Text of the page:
A report by the Wall Street Journal on Saturday has revealed that the Nigerian Government paid the sum of N20 million to a bandit leader to buy-back a 12.7 calibre antiaircraft gun, his group seized from a military camp.
This was contained in a confidential internal report presented to the president in July, stating that “Criminal factions appear to be better equipped with larger-capacity advanced weaponry than national security agencies,” adding that herdsmen have reorganised operations mostly into banditry and kidnapping for ransom which fuels the rise in cases.
The WSJ stated that the young intelligence officer sent to retrieve the antiaircraft missile paid nearly $50,000 in crisp Nigerian banknotes, not for a person, but to retrieve a weapon that directly threatened Nigeria’s president.
The report cited that the kidnapping gang encamped in Nigeria’s Rugu forest had “seized an antiaircraft gun in a clash with a military unit. That posed a threat to President Muhammadu Buhari, who had been planning to fly to his hometown about 80 miles away, and the government needed to buy it back.”
“Over tea, the militant leader agreed to part with the truck-mounted 12.7 calibre antiaircraft gun in exchange for the ransom: ‘His men had plenty more ammunition,’” he said.
“ ‘I don’t need the army’s weapons,’ he said, according to the officer, whose account was corroborated by another senior Nigerian official involved in the previously undisclosed mission,” the WSJ reported.
“The mission to buy back the antiaircraft gun began with a handoff from a high-ranking air force intelligence officer in the capital Abuja: a black zip-up bag he said was full of 20 million Nigerian Naira.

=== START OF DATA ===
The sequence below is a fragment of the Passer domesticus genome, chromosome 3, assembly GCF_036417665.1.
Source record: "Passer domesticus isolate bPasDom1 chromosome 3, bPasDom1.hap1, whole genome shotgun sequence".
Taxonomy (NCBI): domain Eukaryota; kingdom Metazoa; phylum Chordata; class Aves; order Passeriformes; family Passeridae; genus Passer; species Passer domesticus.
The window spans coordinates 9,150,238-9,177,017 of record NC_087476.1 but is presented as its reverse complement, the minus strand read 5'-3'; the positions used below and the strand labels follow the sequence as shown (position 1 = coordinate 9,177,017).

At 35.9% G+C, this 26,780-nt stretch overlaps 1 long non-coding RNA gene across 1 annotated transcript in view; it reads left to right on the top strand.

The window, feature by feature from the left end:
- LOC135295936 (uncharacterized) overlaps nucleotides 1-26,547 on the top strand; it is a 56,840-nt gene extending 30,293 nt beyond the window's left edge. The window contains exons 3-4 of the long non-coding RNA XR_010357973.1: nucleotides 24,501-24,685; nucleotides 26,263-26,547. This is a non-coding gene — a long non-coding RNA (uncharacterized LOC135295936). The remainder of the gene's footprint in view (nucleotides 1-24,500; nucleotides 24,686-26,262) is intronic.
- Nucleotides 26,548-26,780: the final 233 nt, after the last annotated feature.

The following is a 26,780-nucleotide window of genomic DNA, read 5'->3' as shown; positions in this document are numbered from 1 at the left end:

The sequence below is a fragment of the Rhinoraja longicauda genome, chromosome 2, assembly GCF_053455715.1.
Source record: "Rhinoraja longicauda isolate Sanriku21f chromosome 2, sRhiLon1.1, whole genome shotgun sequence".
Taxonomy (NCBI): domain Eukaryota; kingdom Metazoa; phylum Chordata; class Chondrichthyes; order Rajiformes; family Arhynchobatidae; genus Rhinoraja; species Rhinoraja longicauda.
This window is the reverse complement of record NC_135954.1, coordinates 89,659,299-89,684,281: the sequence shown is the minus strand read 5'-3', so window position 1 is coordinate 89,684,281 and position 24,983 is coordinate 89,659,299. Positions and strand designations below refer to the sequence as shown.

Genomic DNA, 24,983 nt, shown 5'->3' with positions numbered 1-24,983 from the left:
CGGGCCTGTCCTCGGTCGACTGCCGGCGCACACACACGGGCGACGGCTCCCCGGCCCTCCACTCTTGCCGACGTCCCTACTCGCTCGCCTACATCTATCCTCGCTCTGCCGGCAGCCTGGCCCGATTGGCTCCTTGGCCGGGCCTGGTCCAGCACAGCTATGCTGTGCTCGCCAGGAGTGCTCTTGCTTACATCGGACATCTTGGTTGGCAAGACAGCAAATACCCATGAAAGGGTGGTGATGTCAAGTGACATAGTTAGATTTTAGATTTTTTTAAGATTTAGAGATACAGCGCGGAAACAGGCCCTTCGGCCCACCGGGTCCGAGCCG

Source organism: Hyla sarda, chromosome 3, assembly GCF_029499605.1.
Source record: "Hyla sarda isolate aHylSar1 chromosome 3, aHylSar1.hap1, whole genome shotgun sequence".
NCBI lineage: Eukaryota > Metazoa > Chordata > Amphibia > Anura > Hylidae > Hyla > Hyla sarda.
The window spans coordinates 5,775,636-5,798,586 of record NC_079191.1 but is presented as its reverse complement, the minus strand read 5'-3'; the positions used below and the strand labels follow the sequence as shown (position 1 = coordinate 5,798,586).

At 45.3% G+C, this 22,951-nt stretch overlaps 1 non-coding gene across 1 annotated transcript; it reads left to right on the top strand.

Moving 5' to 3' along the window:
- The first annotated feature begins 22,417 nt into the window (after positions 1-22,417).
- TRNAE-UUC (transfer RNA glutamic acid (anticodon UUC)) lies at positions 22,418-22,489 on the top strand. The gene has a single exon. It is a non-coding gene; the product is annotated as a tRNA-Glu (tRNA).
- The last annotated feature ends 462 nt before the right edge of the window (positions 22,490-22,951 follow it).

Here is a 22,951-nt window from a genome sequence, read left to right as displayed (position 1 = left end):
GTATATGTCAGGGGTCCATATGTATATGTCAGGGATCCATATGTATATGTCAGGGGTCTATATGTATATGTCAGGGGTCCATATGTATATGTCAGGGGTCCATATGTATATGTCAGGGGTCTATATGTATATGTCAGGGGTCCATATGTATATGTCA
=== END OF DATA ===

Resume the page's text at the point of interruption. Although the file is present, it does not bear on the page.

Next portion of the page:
“It was given to the young intelligence officer tapped to exchange it for the antiaircraft gun the bandits had seized in an area where Mr Buhari frequently flew to visit his hometown of Daura,” they added.
The report also stated that the young officer flew to the town of Jibia on the border with Niger, where a dozen armed men emerged from the forest to meet him. They escorted him on motorbikes into a thick forest for hours, arriving at the home of their leader, a wiry man in his 30s, who collected the sack.
They also revealed that during the process of disassembling the antiaircraft gun and attempting to strap it to a wobbling motorbike, their leader aired a series of grievances against the state, stating that vigilantes had kidnapped his father, young men could no longer earn a livelihood rearing cattle, and airstrikes were killing civilians in his camps, stating that the Nigerian airforce has been bombing civilians and killing children.
The air force officer told WSJ that the bandit made “it look so simple” and “made it feel casual,” as they strapped the antiaircraft gun across two motorbikes and began to wheel it out of the camp.